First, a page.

Constitution Reform Commission Bill passed
The APNU+AFC opposition on Monday left the dome of the Arthur Chung Conference Centre moments before the important debate of the Constitution Reform Commission Bill 2022 got underway.
This move was condemned by Attorney General and Minister of Legal Affairs, Mohabir Anil Nandlall, SC, who explained that the constitutional reform efforts require the support of two-thirds of the National Assembly or in some cases, a referendum.
The bill is one of the fundamental expressions of the PPP/C Government’s commitment to modernise the legislative agenda of Guyana.
The attorney general described the bill as a sacrosanct and secret pact between citizens and the state, outlining the state will administer and elaborate mechanisms to guarantee their civil liberties, fundamental rights and freedoms.
However, even as the attorney general was about to make his contribution, the APNU+AFC opposition walked out of the national assembly.
To get the required two-thirds majority, opposition Members of Parliament must give their support.
“We cannot travel the other half without the other half. I hope that the empty benches to which I am speaking is not a forbearing of what is to come in relation to this process,” he lamented.
On July 8th, the government presented the Constitutional Reform Commission Bill to the national assembly as the first tangible step in advancing the process of reforming Guyana’s constitution, the country’s supreme law.
The bill caters for the establishment of a 20-member commission appointed by the president. The commission will comprise five members nominated by the government and five members by the opposition, as well as representatives from the Guyana Bar Association, the labour movement, the National Toshaos’s Council, the private sector, as well as women, youth, religious organisations, and farmers.
The commission will also implement reforms relating to elections and the Guyana Elections Commission (GECOM), taking into consideration its composition, method of electing its chairman and members, and its jurisdiction over the national registration and electoral processes.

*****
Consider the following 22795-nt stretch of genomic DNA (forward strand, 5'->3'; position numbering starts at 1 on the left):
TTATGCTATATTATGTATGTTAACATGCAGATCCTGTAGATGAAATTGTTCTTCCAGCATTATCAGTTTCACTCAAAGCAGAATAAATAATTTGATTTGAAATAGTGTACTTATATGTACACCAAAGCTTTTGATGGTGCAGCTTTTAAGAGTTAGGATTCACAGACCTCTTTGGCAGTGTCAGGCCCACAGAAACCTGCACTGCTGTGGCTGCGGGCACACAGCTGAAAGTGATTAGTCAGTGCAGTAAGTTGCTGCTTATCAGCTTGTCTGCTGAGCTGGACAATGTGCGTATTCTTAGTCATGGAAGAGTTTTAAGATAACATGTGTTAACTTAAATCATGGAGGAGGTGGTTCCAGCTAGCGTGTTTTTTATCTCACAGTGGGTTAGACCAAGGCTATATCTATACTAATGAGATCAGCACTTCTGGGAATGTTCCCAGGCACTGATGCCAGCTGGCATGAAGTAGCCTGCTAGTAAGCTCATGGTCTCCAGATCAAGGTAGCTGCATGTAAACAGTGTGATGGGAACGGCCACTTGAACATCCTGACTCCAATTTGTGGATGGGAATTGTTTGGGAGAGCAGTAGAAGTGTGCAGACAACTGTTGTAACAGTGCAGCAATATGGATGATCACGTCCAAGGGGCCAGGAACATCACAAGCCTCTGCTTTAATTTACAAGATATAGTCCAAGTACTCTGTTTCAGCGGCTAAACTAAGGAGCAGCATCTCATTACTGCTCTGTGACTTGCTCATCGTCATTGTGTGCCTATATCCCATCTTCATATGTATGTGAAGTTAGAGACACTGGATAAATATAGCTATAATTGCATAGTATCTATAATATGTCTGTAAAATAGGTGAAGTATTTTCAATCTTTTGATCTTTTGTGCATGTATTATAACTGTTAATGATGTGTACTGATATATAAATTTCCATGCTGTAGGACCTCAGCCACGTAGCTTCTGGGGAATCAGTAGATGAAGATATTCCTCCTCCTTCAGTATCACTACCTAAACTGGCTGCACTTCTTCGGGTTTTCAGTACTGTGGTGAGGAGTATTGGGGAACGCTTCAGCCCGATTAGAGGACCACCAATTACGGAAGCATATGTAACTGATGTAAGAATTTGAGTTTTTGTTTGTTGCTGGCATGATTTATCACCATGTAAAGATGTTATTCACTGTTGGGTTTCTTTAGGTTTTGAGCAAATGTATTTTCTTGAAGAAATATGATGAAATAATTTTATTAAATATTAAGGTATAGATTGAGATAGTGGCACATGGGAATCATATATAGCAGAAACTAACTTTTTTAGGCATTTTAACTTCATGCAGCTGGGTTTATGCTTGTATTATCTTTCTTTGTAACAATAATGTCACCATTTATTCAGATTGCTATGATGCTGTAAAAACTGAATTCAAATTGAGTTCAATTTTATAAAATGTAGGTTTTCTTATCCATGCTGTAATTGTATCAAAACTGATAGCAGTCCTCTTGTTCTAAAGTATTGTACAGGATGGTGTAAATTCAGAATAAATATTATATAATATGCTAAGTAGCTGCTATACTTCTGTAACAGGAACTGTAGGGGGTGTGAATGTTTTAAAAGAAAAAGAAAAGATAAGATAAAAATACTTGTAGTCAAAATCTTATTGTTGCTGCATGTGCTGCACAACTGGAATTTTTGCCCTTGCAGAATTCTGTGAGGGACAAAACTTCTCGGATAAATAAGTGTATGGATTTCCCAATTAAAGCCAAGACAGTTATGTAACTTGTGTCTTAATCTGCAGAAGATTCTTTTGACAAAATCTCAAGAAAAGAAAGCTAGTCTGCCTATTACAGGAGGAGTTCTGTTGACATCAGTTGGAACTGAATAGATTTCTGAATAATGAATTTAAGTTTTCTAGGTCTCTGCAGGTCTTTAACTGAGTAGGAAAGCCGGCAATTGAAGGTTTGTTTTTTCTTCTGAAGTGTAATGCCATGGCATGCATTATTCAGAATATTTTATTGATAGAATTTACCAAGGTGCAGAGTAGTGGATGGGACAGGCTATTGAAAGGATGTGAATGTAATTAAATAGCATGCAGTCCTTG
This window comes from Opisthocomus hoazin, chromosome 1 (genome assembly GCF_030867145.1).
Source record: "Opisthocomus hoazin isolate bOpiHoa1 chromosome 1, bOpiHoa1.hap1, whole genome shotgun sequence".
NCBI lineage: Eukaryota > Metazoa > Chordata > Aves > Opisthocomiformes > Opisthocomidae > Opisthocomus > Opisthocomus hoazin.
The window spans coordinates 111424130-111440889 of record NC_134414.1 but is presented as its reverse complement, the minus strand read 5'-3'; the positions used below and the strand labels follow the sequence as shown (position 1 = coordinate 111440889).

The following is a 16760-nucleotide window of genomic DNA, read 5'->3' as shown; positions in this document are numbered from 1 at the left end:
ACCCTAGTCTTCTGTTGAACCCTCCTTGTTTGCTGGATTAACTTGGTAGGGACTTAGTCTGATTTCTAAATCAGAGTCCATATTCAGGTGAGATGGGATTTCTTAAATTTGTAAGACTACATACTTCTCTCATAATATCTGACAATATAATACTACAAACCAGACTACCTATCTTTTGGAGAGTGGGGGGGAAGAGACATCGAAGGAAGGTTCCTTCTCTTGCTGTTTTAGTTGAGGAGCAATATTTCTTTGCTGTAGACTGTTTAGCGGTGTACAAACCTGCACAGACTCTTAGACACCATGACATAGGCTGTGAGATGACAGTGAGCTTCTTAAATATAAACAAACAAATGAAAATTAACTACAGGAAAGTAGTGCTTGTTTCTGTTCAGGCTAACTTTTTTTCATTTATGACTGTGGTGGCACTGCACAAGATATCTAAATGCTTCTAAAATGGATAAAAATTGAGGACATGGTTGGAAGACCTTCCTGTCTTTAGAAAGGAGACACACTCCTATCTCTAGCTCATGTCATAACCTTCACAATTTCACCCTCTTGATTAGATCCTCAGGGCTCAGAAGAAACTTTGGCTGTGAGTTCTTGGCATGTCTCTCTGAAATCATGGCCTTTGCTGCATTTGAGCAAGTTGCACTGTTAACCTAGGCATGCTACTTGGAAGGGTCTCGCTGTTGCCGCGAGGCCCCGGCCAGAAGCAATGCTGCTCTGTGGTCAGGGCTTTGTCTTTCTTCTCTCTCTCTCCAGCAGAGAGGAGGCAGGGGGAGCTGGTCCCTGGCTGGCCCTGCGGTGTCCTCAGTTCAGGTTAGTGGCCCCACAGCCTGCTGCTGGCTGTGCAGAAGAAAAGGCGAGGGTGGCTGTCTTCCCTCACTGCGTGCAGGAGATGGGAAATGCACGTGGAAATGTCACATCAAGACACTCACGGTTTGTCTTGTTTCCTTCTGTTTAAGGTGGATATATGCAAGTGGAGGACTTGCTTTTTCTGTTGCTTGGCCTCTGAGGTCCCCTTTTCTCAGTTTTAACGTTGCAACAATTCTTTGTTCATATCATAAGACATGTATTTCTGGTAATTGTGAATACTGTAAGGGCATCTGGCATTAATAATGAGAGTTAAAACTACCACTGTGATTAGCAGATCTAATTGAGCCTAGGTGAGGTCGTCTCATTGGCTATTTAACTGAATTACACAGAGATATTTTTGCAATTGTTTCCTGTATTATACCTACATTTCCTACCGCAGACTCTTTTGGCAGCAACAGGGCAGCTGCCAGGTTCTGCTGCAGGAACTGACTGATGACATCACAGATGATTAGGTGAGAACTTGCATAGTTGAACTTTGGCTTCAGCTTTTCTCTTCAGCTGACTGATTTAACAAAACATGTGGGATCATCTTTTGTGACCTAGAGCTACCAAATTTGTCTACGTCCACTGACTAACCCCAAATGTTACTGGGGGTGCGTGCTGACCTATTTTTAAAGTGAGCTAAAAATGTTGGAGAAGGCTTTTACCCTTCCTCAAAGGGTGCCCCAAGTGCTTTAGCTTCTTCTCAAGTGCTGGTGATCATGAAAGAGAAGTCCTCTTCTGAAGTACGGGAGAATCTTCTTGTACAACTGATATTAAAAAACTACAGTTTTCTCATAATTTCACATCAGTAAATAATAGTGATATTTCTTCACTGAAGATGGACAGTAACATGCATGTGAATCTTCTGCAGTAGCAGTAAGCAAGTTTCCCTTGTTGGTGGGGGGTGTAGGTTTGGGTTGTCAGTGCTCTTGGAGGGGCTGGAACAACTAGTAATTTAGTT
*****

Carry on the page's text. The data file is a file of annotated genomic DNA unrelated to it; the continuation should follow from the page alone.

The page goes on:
The bill also provides for the establishment of the Constitution Reform Commission and its membership.
Once enacted into law, it will provide for the commission to receive, consider and evaluate submissions for the changes to the constitution. Those recommendations will then be submitted to a standing committee for consideration by the national assembly.
“This fundamental document Mr Speaker in an evolving society, driven by democratic principles and tradition, necessarily requires constant review to ensure that as our society evolves, as the aspirations of our people change, as our country transforms that, that sacred pact between the state and the citizen reflects those transformation and reflects those changes,” the Attorney General told the house.
Minister Nandlall reminded the house that the government’s model for constitutional reform is laid out in its manifesto promise. That process, he noted, must be done through a consultative process as mandated by the commission.
“Constitutional reform, therefore, has rightfully been a forefront issue on our government’s agenda, and we have always underpinned a fundamental principle in respect of constitutional reform, and that is, it must be driven by public participation,” he noted.
Meanwhile, Deputy Speaker and opposition member Lenox Shuman commended the government for the work done on moving ahead with the process of constitutional reform.
He was assured that indigenous organisations will be included to ensure the full participation of Amerindians in the process.
Minister of Parliamentary Affairs and Governance, Gail Teixeira and Member of Parliament Sanjeev Datadin also supported the bill.
The bill was considered in the committee clause by clause and passed without amendments.